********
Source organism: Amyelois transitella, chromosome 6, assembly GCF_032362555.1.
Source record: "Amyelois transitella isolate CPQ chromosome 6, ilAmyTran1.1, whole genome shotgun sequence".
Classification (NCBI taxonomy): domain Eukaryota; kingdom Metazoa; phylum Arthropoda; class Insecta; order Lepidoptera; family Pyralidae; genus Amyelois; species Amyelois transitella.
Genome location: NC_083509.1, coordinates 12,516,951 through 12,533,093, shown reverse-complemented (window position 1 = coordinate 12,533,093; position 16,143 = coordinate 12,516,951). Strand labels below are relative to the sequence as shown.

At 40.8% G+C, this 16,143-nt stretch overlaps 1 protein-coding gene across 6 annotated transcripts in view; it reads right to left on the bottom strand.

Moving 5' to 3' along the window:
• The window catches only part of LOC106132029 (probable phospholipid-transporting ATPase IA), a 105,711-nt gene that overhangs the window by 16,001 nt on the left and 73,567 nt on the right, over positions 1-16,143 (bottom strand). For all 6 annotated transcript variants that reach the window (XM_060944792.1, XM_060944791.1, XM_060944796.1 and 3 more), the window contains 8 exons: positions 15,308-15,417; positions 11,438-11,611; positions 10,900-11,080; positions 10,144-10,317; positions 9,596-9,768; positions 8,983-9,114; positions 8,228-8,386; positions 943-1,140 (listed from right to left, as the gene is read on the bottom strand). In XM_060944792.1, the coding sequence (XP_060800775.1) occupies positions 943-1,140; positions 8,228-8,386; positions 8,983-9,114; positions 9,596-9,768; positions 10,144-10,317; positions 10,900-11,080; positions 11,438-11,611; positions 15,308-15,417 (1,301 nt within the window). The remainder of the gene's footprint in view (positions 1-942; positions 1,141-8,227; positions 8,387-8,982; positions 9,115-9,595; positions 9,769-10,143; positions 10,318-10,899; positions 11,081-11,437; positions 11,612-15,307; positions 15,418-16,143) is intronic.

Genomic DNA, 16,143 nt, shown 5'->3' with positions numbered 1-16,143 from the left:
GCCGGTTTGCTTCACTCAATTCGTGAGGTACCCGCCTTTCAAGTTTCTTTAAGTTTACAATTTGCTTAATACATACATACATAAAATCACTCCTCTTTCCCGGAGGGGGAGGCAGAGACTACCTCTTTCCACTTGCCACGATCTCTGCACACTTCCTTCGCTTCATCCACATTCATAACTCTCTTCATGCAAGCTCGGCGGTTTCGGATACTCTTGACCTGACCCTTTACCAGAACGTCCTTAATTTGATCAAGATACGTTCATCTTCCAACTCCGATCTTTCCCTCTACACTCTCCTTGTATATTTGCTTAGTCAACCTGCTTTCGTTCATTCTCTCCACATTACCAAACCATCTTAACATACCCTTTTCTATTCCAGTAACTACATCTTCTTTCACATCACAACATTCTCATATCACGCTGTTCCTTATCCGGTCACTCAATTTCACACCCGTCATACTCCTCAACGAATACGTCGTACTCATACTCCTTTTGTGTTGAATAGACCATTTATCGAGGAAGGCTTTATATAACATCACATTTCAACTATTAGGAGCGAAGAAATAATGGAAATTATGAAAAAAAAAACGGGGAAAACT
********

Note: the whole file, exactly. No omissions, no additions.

Source organism: Amyelois transitella, chromosome 6, assembly GCF_032362555.1.
Source record: "Amyelois transitella isolate CPQ chromosome 6, ilAmyTran1.1, whole genome shotgun sequence".
Classification (NCBI taxonomy): domain Eukaryota; kingdom Metazoa; phylum Arthropoda; class Insecta; order Lepidoptera; family Pyralidae; genus Amyelois; species Amyelois transitella.
Genome location: NC_083509.1, coordinates 12,516,951 through 12,533,093, shown reverse-complemented (window position 1 = coordinate 12,533,093; position 16,143 = coordinate 12,516,951). Strand labels below are relative to the sequence as shown.

At 40.8% G+C, this 16,143-nt stretch overlaps 1 protein-coding gene across 6 annotated transcripts in view; it reads right to left on the bottom strand.

Moving 5' to 3' along the window:
• The window catches only part of LOC106132029 (probable phospholipid-transporting ATPase IA), a 105,711-nt gene that overhangs the window by 16,001 nt on the left and 73,567 nt on the right, over positions 1-16,143 (bottom strand). For all 6 annotated transcript variants that reach the window (XM_060944792.1, XM_060944791.1, XM_060944796.1 and 3 more), the window contains 8 exons: positions 15,308-15,417; positions 11,438-11,611; positions 10,900-11,080; positions 10,144-10,317; positions 9,596-9,768; positions 8,983-9,114; positions 8,228-8,386; positions 943-1,140 (listed from right to left, as the gene is read on the bottom strand). In XM_060944792.1, the coding sequence (XP_060800775.1) occupies positions 943-1,140; positions 8,228-8,386; positions 8,983-9,114; positions 9,596-9,768; positions 10,144-10,317; positions 10,900-11,080; positions 11,438-11,611; positions 15,308-15,417 (1,301 nt within the window). The remainder of the gene's footprint in view (positions 1-942; positions 1,141-8,227; positions 8,387-8,982; positions 9,115-9,595; positions 9,769-10,143; positions 10,318-10,899; positions 11,081-11,437; positions 11,612-15,307; positions 15,418-16,143) is intronic.

Genomic DNA, 16,143 nt, shown 5'->3' with positions numbered 1-16,143 from the left:
GCCGGTTTGCTTCACTCAATTCGTGAGGTACCCGCCTTTCAAGTTTCTTTAAGTTTACAATTTGCTTAATACATACATACATAAAATCACTCCTCTTTCCCGGAGGGGGAGGCAGAGACTACCTCTTTCCACTTGCCACGATCTCTGCACACTTCCTTCGCTTCATCCACATTCATAACTCTCTTCATGCAAGCTCGGCGGTTTCGGATACTCTTGACCTGACCCTTTACCAGAACGTCCTTAATTTGATCAAGATACGTTCATCTTCCAACTCCGATCTTTCCCTCTACACTCTCCTTGTATATTTGCTTAGTCAACCTGCTTTCGTTCATTCTCTCCACATTACCAAACCATCTTAACATACCCTTTTCTATTCCAGTAACTACATCTTCTTTCACATCACAACATTCTCATATCACGCTGTTCCTTATCCGGTCACTCAATTTCACACCCGTCATACTCCTCAACGAATACGTCGTACTCATACTCCTTTTGTGTTGAATAGACCATTTATCGAGGAAGGCTTTATATAACATCACATTTCAACTATTAGGAGCGAAGAAATAATGGAAATTATGAAAAAAAAAACGGGGAAAACT